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Part IV: 1985-1987

When I wrote that the next piece of MWS history would cover 1985-1989, I did not anticipate that there would be so much ground to cover.

So this will cover only 1985-1987.

By 1985 we were on our own. The Pap Institute had closed. We realized that we were an informal group of faculty, staging an event with a six figure budget, and had to face the possibility of a financial loss. This had not happened, but was to do so in 1992 and 2007.

As an informal group, we were not likely to be able to insure against loss, something we always did when we did become organized . Any loss might rebound on the department, or on ourselves.

I learned that the University of Cincinnati School of Medicine allowed its departments to create foundations to handle private funds. Ideal. I went to Cincinnati and boiler plated their by laws. Our University Biochemistry and Molecular Biology Foundation is incorporated in Ohio. The only change I made was in the governance.

The trustees are the tenured faculty. The chair  is the president. I thought the Cincinnati bylaws gave the president too much power. Here, the trustees can outvote the president. Note, that as in Cincinnati, the name of the University is not included.

The Dean approved our action.

That we were able to call it the BMB Foundation was because in 1987, the University approved the name change
to include molecular biology .

In 1986 we left Miami Beach to move to the new downtown Hyatt Regency Hotel, opened as a convention center that included a U of Miami campus and  City of Miami convention space, with a large arena. This was to prove invaluable in 1988, of which more later.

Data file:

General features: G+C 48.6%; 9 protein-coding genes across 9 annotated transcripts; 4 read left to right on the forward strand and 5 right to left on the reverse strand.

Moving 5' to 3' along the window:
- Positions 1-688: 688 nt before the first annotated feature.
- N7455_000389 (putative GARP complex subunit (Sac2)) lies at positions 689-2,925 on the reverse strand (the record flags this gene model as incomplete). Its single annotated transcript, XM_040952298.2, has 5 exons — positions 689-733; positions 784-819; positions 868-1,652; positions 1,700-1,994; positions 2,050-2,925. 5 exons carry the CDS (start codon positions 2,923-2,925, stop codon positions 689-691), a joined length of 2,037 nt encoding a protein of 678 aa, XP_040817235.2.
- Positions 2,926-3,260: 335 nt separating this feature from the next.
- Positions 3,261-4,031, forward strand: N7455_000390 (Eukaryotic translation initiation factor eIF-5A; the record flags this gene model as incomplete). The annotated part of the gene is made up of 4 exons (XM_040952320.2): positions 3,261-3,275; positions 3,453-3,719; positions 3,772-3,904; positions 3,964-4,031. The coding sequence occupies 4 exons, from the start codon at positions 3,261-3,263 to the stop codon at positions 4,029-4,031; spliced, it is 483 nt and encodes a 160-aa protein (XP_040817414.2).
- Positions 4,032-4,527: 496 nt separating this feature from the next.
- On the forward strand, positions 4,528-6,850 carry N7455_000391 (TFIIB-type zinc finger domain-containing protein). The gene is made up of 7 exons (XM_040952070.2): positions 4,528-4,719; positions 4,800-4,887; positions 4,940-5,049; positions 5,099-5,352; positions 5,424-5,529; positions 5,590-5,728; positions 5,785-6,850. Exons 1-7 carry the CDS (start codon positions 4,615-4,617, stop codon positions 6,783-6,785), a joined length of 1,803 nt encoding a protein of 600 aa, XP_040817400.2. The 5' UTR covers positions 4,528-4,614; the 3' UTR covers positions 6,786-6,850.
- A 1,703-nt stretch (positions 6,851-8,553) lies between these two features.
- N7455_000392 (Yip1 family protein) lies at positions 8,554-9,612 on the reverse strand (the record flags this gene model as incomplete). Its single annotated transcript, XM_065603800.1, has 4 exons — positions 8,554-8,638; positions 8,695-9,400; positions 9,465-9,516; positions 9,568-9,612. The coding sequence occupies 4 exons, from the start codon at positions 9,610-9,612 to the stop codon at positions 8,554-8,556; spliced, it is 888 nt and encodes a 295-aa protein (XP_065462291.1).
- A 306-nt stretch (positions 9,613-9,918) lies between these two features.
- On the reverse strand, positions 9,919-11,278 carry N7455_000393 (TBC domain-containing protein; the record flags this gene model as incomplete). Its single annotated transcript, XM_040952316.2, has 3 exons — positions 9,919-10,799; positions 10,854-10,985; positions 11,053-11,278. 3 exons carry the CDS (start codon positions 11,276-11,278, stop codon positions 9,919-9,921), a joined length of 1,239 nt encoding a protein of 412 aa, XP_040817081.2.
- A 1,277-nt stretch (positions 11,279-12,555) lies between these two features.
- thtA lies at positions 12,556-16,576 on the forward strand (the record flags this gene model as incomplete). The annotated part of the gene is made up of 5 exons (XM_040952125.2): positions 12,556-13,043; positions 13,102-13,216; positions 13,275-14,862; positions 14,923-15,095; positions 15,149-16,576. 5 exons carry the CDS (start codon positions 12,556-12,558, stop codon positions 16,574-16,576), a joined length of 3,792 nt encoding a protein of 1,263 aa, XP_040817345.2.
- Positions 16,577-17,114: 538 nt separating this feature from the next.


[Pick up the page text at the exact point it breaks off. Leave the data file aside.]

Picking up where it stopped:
We obtained tax exemption for the Foundation, so we did not have to pay tax on surpluses. We registered the name of the MWS with the State because we noticed that “Miami Winter” was being copied. The Miami Winter Games were staged in the Hyatt. We were able to insure the MWS against a loss. The BMB department and we, as individuals, were now protected.

The stage was set for an unexpected event that could not have happened without the ability of a Foundation to enter into a legal contract.

We had begun to attract exhibitors, who added to the attractions of the MWS , and to its income. A regular exhibitor was Nature, which, through its new journal, Bio/Technology, was staging competing symposia in
Boston and New Orleans. They approached us and offered to cancel their own events if we would merge and become the Miami Bio/Technology Winter Symposia.

After some hesitation, we accepted and the first such symposium was held in 1988.

As always, watch this space.

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